The Myth of Pythagoras

The Myth of Pythagoras

Pythagorean Myths: Classical and Contemporary

Pythagoras is one of the most elusive and intriguing figures in the history of Western philosophy. He is the rumored source of many of the core doctrines of Platonism such as the idea that the soul is immortal and reincarnates after death, that our empirical world constitutes a harmonious cosmos grounded in an unseen world of number, and that, as a result, the good life is a one of balance and harmony. Yet, when we try to reconstruct the details of Pythagoras’s life according to the cannons of history, he vanishes in the mists of antiquity.

As with Socrates, we have no writings of Pythagoras upon which to build our historical account. Scholars find it difficult enough to reconstruct the historical Socrates by sifting through the testimonies of his contemporaries such as Plato, Xenophon, and Aristophanes.  But the situation is even more formidable in the case of Pythagoras, since, for him, we even lack such contemporaneous testimony. Some of our earliest evidence comes from a handful of passages extracted from Plato and Aristotle, both writing about a century after Pythagoras, and speaking more about his followers than about him. This scanty evidence forces the historian to fill in the substantial lacunae in the historical record with an equally substantial amount of personal speculation, reminding one of the situation described by Irenaeus when he noted that the very same stones composing a beautiful mosaic of a king could be arranged to form a crude picture of a dog or fox.[1] Moreover, the details of the legends surrounding Pythagoras present additional difficulties for the modern historian. For Pythagoras is said to have founded a religious order, to have been taken as a sage, or perhaps even a god, by his followers whom he had sworn to secrecy, and to have communicated his teachings to the outside world only through obscure symbols. As a result, many of the teachings preserved for us by later writers are merely exoteric symbols from which it now seems impossible to extract their original esoteric meanings (e.g. that “the sea is a tear of Kronos, the Great and Little Bear the hands of Rhea, the Pleiades the lyre of the Muses, and the planets the dogs of Persephone.”[2] Likewise, our oldest sources for Pythagoras’ life are thoroughly permeated by the miraculous, recounting tales of how he was greeted by a river and possessed a thigh of gold (indicating he was either blessed by, or himself was, the god Apollo). The historian committed to demythologizing Pythagoras, thus has almost nothing to work with.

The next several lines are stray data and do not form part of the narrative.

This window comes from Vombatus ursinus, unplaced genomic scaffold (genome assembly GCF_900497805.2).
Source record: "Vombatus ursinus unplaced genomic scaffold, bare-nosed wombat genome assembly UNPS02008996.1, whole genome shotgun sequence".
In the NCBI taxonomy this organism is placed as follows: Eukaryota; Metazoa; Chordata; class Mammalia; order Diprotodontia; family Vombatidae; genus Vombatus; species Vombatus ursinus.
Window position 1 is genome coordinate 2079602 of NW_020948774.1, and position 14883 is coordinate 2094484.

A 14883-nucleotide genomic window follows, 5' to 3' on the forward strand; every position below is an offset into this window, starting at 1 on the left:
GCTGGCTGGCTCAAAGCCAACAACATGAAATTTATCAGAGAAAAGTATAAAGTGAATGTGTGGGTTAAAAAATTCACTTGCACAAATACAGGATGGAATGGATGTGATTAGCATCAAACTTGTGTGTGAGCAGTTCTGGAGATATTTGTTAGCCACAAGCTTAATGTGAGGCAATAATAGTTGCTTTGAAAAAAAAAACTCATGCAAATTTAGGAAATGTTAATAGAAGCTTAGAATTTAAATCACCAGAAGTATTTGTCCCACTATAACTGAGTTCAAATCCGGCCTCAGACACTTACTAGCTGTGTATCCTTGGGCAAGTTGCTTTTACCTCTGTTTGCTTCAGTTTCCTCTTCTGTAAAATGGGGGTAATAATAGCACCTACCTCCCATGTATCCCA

In light of the paucity and enigmatic nature of the extant evidence, I believe that agnosticism is the most reasonable stance regarding the historical Pythagoras. We simply do not have enough evidence to know what he would have been like as a concrete figure reconstructed according to the cannons of contemporary history.  Both ancient Lives of Pythagoras and contemporary historical reconstructions are forced to, for the most part, rely on the personal speculations of their authors. To this extent, modern accounts of Pythagoras are just as legendary as those of classical antiquity, though the latter may actually have had an advantage in this regard since they had access to a variety of sources which have been lost to us today (such as Aristotle’s treatise On the Pythagoreans). Both classical and contemporary accounts must rely on the dominant worldviews of their day in fashioning what they take to be a plausible narrative. Since these antecedent worldviews set the parameters of plausibility, the differences between the classical and the contemporary outlooks result in two wildly divergent legends of Pythagoras. The traditional mind saw the past as a paradise lost. It was a golden age of gods, heroes, and sages, full of lost wisdom and infused with a salutary nobility. The past serves to measure the height from which we have fallen in the kali yuga, our present age of iron and darkness. In contrast, the modern mind views itself as the pinnacle towards which its brutish ancestors were slowly pushed through a long process of cultural evolution. This ascent was not a result of individuals and their actions, but of broad social, political, and economic forces slowly reshaping man, taking him from a state superstitious savagery to one in which he rules as scientific master of the universe. As one might expect, these two orientations produce radically different legends of Pythagoras.